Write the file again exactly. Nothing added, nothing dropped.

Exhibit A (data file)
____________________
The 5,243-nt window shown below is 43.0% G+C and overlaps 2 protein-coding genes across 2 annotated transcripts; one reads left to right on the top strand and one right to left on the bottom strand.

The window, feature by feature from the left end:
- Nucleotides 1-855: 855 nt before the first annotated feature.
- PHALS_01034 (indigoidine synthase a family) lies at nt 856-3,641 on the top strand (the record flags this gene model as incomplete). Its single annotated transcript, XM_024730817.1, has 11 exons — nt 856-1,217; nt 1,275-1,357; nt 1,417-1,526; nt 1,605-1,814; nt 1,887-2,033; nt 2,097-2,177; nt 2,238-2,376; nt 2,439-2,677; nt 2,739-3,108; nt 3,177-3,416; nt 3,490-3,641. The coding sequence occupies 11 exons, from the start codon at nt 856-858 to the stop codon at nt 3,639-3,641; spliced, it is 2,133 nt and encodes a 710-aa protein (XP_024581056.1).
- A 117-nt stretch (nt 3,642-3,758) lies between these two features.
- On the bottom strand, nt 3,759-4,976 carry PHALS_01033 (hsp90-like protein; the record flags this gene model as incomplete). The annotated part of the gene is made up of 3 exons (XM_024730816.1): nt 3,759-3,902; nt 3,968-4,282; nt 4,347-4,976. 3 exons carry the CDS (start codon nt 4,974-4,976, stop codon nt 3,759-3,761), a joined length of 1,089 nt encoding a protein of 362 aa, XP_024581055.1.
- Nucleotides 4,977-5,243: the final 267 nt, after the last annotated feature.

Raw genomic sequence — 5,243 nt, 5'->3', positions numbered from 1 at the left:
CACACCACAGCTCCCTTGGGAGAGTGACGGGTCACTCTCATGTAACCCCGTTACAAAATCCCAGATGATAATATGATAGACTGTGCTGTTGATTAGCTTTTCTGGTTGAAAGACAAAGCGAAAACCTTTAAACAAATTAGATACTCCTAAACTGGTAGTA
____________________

The 5,243-nt window shown below is 43.0% G+C and overlaps 2 protein-coding genes across 2 annotated transcripts; one reads left to right on the top strand and one right to left on the bottom strand.

The window, feature by feature from the left end:
- Nucleotides 1-855: 855 nt before the first annotated feature.
- PHALS_01034 (indigoidine synthase a family) lies at nt 856-3,641 on the top strand (the record flags this gene model as incomplete). Its single annotated transcript, XM_024730817.1, has 11 exons — nt 856-1,217; nt 1,275-1,357; nt 1,417-1,526; nt 1,605-1,814; nt 1,887-2,033; nt 2,097-2,177; nt 2,238-2,376; nt 2,439-2,677; nt 2,739-3,108; nt 3,177-3,416; nt 3,490-3,641. The coding sequence occupies 11 exons, from the start codon at nt 856-858 to the stop codon at nt 3,639-3,641; spliced, it is 2,133 nt and encodes a 710-aa protein (XP_024581056.1).
- A 117-nt stretch (nt 3,642-3,758) lies between these two features.
- On the bottom strand, nt 3,759-4,976 carry PHALS_01033 (hsp90-like protein; the record flags this gene model as incomplete). The annotated part of the gene is made up of 3 exons (XM_024730816.1): nt 3,759-3,902; nt 3,968-4,282; nt 4,347-4,976. 3 exons carry the CDS (start codon nt 4,974-4,976, stop codon nt 3,759-3,761), a joined length of 1,089 nt encoding a protein of 362 aa, XP_024581055.1.
- Nucleotides 4,977-5,243: the final 267 nt, after the last annotated feature.

Raw genomic sequence — 5,243 nt, 5'->3', positions numbered from 1 at the left:
CACACCACAGCTCCCTTGGGAGAGTGACGGGTCACTCTCATGTAACCCCGTTACAAAATCCCAGATGATAATATGATAGACTGTGCTGTTGATTAGCTTTTCTGGTTGAAAGACAAAGCGAAAACCTTTAAACAAATTAGATACTCCTAAACTGGTAGTA